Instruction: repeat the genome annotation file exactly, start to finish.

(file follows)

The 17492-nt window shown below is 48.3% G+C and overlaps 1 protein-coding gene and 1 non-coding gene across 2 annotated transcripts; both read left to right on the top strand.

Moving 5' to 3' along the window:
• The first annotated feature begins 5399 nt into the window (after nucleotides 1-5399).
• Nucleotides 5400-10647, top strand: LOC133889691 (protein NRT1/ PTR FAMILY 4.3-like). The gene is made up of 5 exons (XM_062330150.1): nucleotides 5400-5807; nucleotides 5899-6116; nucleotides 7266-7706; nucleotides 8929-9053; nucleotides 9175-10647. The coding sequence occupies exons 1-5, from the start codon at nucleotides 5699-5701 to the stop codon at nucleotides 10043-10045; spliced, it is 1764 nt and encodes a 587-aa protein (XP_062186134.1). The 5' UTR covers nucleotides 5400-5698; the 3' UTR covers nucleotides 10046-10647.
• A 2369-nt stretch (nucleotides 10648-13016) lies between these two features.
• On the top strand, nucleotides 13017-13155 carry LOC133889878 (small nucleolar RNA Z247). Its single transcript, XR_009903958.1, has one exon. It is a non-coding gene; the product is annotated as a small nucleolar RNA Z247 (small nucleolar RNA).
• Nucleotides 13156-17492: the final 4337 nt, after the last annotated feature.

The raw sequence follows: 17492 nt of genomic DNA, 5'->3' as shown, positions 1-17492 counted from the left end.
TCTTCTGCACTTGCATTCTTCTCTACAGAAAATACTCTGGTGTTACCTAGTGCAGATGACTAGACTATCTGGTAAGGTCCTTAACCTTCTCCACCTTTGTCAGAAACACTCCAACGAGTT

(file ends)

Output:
The 17492-nt window shown below is 48.3% G+C and overlaps 1 protein-coding gene and 1 non-coding gene across 2 annotated transcripts; both read left to right on the top strand.

Moving 5' to 3' along the window:
• The first annotated feature begins 5399 nt into the window (after nucleotides 1-5399).
• Nucleotides 5400-10647, top strand: LOC133889691 (protein NRT1/ PTR FAMILY 4.3-like). The gene is made up of 5 exons (XM_062330150.1): nucleotides 5400-5807; nucleotides 5899-6116; nucleotides 7266-7706; nucleotides 8929-9053; nucleotides 9175-10647. The coding sequence occupies exons 1-5, from the start codon at nucleotides 5699-5701 to the stop codon at nucleotides 10043-10045; spliced, it is 1764 nt and encodes a 587-aa protein (XP_062186134.1). The 5' UTR covers nucleotides 5400-5698; the 3' UTR covers nucleotides 10046-10647.
• A 2369-nt stretch (nucleotides 10648-13016) lies between these two features.
• On the top strand, nucleotides 13017-13155 carry LOC133889878 (small nucleolar RNA Z247). Its single transcript, XR_009903958.1, has one exon. It is a non-coding gene; the product is annotated as a small nucleolar RNA Z247 (small nucleolar RNA).
• Nucleotides 13156-17492: the final 4337 nt, after the last annotated feature.

The raw sequence follows: 17492 nt of genomic DNA, 5'->3' as shown, positions 1-17492 counted from the left end.
TCTTCTGCACTTGCATTCTTCTCTACAGAAAATACTCTGGTGTTACCTAGTGCAGATGACTAGACTATCTGGTAAGGTCCTTAACCTTCTCCACCTTTGTCAGAAACACTCCAACGAGTT